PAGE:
The New Kadampa Tradition is an international association of Mahayana Buddhist meditation centers that follow the Kadampa Buddhist tradition founded by Venerable Geshe Kelsang Gyatso.
Sometimes the Dharma has a habit of popping up in the last place you’d expect. A perfect example is the bags Paris Hilton is packing for her upcoming 45-day prison stay on a drunk-driving charge. Along with the Bible, infamous heiress and socialite Hilton was photographed holding a copy of Eckhart Tolle’s “The Power of Now,” which, while not explicitly Buddhist, essentially reframes Buddhist teaching on suffering in terminology even a Hilton could understand. Tolle’s book will teach the famous blonde that her suffering arises from attachment to her own mind and her concept of ego, and that freedom from needless pain arises from mindfulness and from being fully present in the moment—a concept familiar to most Buddhists as the Four Noble Truths. After a police officer pulled her over on February 27 driving 70 MPH in a 35 MPH zone with her headlights off at night—on a suspended license earned from a previous no-contest plea to another DWI charge—a judge sentenced her to 45 days of imprisonment for violation of her probation.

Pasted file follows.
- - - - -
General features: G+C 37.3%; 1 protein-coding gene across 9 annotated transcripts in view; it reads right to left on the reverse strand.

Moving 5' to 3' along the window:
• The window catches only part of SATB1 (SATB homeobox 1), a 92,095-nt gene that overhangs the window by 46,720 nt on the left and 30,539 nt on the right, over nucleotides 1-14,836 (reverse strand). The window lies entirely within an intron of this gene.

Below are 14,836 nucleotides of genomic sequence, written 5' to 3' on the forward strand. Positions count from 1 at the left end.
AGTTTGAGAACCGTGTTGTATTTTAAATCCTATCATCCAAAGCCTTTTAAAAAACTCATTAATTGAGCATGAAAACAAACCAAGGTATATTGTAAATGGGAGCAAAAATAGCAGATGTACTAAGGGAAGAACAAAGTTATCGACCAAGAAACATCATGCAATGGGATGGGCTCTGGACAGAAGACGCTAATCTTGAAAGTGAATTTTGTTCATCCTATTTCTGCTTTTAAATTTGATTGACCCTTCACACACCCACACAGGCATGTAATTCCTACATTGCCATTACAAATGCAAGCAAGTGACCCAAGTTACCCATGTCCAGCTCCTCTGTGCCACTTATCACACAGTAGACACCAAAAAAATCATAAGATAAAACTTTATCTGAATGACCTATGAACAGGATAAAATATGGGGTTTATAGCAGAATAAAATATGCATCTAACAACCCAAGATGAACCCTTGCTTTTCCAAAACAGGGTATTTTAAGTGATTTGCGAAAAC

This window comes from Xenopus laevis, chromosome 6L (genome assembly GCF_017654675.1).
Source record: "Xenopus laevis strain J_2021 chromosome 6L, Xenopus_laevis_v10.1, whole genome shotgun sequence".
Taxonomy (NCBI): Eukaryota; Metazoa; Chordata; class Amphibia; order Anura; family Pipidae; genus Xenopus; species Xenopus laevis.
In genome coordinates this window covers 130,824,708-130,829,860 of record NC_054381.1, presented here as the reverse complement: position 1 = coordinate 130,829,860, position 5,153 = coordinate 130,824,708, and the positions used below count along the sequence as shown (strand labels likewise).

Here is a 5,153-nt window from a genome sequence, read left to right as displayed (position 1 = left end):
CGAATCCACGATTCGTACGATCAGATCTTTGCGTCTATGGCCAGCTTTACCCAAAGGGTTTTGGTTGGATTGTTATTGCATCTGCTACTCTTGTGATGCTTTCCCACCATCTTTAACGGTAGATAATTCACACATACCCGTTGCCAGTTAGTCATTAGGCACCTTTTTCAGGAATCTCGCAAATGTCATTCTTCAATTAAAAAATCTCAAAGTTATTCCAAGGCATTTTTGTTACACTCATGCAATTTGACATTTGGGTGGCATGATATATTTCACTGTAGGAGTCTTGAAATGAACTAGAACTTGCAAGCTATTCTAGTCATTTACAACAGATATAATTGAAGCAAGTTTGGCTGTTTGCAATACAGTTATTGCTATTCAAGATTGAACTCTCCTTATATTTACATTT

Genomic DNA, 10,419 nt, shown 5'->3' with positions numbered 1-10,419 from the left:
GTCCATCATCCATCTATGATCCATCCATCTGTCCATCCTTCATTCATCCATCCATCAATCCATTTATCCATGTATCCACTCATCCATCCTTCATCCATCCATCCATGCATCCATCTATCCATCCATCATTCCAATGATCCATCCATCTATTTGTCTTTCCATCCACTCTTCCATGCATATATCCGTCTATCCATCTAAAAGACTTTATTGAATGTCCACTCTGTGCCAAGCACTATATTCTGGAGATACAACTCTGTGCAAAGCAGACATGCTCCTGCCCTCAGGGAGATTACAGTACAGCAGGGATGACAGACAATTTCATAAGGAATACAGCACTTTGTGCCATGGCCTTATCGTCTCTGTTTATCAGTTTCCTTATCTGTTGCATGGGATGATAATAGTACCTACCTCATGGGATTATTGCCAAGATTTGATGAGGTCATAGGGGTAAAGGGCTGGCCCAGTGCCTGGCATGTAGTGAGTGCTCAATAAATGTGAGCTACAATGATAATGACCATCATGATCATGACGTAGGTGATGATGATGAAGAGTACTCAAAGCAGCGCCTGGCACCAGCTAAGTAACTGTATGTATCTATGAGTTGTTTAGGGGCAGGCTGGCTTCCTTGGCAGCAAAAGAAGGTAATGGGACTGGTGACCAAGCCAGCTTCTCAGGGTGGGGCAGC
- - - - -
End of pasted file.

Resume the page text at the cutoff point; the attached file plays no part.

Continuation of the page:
While no one can be sure whether Paris will take Tolle’s message to heart, or whether it will be helpful for her as she serves roughly half of her sentence (the original 45 days were cut to 23 after Hilton did the justice system the courtesy of showing up for her court appearances, exhibiting “good behavior”) in a “special-needs housing unit” at Lynwood, California’s Century Regional Detention Center, one thing is for sure: as the Tathagathagarbha Sutra tells us, the Buddha mind is alive within everyone, even the most seemingly superficial of people. Since the Guardian beat us to it, I will refrain from making a crack about Paris already being halfway along the path of “no-mind.”
-Evan Sholle, Editorial Assistant